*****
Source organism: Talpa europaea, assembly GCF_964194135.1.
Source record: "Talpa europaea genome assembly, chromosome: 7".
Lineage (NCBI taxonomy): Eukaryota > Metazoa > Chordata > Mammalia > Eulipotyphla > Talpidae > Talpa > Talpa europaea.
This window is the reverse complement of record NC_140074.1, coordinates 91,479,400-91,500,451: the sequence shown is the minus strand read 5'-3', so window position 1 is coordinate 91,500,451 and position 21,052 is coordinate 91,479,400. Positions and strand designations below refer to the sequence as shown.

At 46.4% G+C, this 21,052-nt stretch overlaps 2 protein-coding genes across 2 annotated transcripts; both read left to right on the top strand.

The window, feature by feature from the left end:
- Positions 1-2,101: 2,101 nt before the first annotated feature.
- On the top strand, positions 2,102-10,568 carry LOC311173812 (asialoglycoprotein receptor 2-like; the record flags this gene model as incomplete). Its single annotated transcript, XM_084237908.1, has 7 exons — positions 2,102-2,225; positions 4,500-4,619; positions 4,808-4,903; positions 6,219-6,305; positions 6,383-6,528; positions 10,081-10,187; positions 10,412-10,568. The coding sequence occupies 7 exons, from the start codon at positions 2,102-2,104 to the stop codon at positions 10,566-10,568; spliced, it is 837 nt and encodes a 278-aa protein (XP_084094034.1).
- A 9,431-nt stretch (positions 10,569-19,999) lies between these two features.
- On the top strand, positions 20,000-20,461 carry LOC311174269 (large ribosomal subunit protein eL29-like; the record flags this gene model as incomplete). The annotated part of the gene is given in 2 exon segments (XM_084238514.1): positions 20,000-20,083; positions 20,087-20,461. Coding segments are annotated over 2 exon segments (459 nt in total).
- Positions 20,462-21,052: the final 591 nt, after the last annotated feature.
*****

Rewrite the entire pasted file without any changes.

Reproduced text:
Source organism: Talpa europaea, assembly GCF_964194135.1.
Source record: "Talpa europaea genome assembly, chromosome: 7".
Lineage (NCBI taxonomy): Eukaryota > Metazoa > Chordata > Mammalia > Eulipotyphla > Talpidae > Talpa > Talpa europaea.
This window is the reverse complement of record NC_140074.1, coordinates 91,479,400-91,500,451: the sequence shown is the minus strand read 5'-3', so window position 1 is coordinate 91,500,451 and position 21,052 is coordinate 91,479,400. Positions and strand designations below refer to the sequence as shown.

At 46.4% G+C, this 21,052-nt stretch overlaps 2 protein-coding genes across 2 annotated transcripts; both read left to right on the top strand.

The window, feature by feature from the left end:
- Positions 1-2,101: 2,101 nt before the first annotated feature.
- On the top strand, positions 2,102-10,568 carry LOC311173812 (asialoglycoprotein receptor 2-like; the record flags this gene model as incomplete). Its single annotated transcript, XM_084237908.1, has 7 exons — positions 2,102-2,225; positions 4,500-4,619; positions 4,808-4,903; positions 6,219-6,305; positions 6,383-6,528; positions 10,081-10,187; positions 10,412-10,568. The coding sequence occupies 7 exons, from the start codon at positions 2,102-2,104 to the stop codon at positions 10,566-10,568; spliced, it is 837 nt and encodes a 278-aa protein (XP_084094034.1).
- A 9,431-nt stretch (positions 10,569-19,999) lies between these two features.
- On the top strand, positions 20,000-20,461 carry LOC311174269 (large ribosomal subunit protein eL29-like; the record flags this gene model as incomplete). The annotated part of the gene is given in 2 exon segments (XM_084238514.1): positions 20,000-20,083; positions 20,087-20,461. Coding segments are annotated over 2 exon segments (459 nt in total).
- Positions 20,462-21,052: the final 591 nt, after the last annotated feature.